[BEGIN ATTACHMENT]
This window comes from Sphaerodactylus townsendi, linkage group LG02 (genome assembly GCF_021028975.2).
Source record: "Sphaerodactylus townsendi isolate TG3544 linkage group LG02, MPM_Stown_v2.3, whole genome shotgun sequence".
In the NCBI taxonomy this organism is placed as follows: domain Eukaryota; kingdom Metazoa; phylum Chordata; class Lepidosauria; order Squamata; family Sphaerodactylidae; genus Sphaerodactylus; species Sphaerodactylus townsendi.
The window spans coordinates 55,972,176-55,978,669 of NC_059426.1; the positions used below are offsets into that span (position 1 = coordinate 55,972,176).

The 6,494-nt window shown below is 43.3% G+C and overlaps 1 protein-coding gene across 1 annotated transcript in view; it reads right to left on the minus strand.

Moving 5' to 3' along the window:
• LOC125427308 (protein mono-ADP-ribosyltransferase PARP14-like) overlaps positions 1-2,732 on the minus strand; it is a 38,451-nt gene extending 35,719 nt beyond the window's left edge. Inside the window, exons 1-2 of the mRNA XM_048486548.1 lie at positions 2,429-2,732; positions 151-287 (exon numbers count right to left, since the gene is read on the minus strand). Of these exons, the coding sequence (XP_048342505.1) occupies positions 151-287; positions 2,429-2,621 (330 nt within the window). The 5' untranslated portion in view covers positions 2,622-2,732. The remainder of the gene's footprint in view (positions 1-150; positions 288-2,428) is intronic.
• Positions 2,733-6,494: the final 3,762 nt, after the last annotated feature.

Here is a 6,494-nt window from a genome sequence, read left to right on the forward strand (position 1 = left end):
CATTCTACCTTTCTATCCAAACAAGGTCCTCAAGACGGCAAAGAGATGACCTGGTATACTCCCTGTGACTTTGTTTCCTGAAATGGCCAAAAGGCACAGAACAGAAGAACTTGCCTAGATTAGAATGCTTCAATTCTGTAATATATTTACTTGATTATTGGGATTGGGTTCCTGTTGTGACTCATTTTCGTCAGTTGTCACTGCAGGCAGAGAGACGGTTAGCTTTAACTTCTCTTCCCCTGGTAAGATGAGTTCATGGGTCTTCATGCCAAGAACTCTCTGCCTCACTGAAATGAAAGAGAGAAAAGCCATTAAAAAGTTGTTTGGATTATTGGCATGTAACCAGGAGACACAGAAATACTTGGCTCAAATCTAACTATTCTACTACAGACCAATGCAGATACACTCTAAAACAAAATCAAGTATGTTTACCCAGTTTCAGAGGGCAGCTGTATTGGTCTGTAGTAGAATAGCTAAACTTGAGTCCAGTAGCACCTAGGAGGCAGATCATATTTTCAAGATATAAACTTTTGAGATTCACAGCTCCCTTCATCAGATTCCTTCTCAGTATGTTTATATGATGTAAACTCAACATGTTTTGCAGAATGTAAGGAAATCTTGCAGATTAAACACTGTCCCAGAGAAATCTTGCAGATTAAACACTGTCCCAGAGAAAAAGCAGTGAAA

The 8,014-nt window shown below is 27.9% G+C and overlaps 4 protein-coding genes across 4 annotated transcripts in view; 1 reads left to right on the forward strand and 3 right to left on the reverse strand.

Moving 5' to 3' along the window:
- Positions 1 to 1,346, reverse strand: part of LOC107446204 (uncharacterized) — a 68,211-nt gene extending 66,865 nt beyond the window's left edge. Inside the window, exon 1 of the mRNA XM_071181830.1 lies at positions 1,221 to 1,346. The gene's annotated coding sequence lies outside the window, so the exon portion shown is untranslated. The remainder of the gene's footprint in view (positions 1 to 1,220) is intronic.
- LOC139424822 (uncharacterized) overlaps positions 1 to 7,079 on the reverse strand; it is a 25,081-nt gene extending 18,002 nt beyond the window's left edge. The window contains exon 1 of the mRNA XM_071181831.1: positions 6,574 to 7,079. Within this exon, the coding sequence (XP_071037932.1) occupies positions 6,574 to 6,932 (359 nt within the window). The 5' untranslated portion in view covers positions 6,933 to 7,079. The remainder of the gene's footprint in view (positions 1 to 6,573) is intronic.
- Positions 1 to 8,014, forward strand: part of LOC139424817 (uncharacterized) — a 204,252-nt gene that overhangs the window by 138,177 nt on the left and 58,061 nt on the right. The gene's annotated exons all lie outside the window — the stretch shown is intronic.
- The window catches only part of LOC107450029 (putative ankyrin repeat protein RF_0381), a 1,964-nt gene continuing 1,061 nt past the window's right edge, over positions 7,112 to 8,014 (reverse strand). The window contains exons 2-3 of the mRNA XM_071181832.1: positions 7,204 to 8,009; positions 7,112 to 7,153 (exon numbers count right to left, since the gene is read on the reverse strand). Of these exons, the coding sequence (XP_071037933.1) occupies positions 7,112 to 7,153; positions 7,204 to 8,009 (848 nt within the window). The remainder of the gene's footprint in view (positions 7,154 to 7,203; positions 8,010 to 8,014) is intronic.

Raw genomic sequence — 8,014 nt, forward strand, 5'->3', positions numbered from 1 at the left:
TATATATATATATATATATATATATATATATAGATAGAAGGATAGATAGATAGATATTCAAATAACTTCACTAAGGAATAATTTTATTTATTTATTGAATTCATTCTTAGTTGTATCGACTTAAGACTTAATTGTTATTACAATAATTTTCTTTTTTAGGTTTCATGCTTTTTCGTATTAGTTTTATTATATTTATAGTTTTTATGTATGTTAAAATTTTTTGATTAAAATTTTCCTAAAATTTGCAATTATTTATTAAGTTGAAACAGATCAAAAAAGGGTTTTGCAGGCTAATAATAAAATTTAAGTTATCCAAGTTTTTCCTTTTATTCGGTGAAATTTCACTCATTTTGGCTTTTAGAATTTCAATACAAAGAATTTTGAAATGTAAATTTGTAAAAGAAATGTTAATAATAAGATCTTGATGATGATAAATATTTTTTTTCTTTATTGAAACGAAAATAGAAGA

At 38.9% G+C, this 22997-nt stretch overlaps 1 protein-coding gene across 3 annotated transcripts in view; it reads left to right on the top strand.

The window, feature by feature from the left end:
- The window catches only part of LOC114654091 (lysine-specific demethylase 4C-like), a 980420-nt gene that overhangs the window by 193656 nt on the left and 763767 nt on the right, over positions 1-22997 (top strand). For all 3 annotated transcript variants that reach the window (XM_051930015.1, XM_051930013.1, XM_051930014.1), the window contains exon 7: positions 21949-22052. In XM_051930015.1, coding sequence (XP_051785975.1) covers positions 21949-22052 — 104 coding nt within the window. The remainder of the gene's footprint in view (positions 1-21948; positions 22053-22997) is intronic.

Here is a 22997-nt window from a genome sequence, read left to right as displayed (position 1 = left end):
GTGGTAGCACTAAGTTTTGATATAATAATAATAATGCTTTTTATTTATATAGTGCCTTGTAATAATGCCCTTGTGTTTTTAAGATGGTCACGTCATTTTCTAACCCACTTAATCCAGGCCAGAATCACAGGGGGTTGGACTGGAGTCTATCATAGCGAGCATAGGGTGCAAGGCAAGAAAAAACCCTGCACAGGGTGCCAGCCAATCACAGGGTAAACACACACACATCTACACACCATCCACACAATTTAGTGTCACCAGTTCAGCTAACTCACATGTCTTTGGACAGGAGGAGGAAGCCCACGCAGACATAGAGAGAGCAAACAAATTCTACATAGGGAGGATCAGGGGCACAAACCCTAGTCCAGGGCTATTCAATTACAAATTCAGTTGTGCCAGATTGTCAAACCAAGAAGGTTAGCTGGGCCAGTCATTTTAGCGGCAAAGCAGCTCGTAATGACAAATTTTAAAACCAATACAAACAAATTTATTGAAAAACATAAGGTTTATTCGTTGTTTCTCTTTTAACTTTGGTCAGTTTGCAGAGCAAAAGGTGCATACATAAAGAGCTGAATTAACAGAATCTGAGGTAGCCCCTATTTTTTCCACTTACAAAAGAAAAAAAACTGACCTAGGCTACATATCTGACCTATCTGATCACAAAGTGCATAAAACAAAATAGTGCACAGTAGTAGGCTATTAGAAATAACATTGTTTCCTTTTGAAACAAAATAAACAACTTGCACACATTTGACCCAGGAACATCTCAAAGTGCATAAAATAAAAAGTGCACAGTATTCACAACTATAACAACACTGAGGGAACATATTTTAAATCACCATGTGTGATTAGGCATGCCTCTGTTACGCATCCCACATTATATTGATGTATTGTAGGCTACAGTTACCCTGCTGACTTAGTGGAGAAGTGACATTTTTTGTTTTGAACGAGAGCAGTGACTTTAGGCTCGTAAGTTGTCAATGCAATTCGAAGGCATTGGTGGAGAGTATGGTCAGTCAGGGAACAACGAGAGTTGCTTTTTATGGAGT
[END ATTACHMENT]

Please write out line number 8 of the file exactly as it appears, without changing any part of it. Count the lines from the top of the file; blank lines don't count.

• Positions 2,733-6,494: the final 3,762 nt, after the last annotated feature.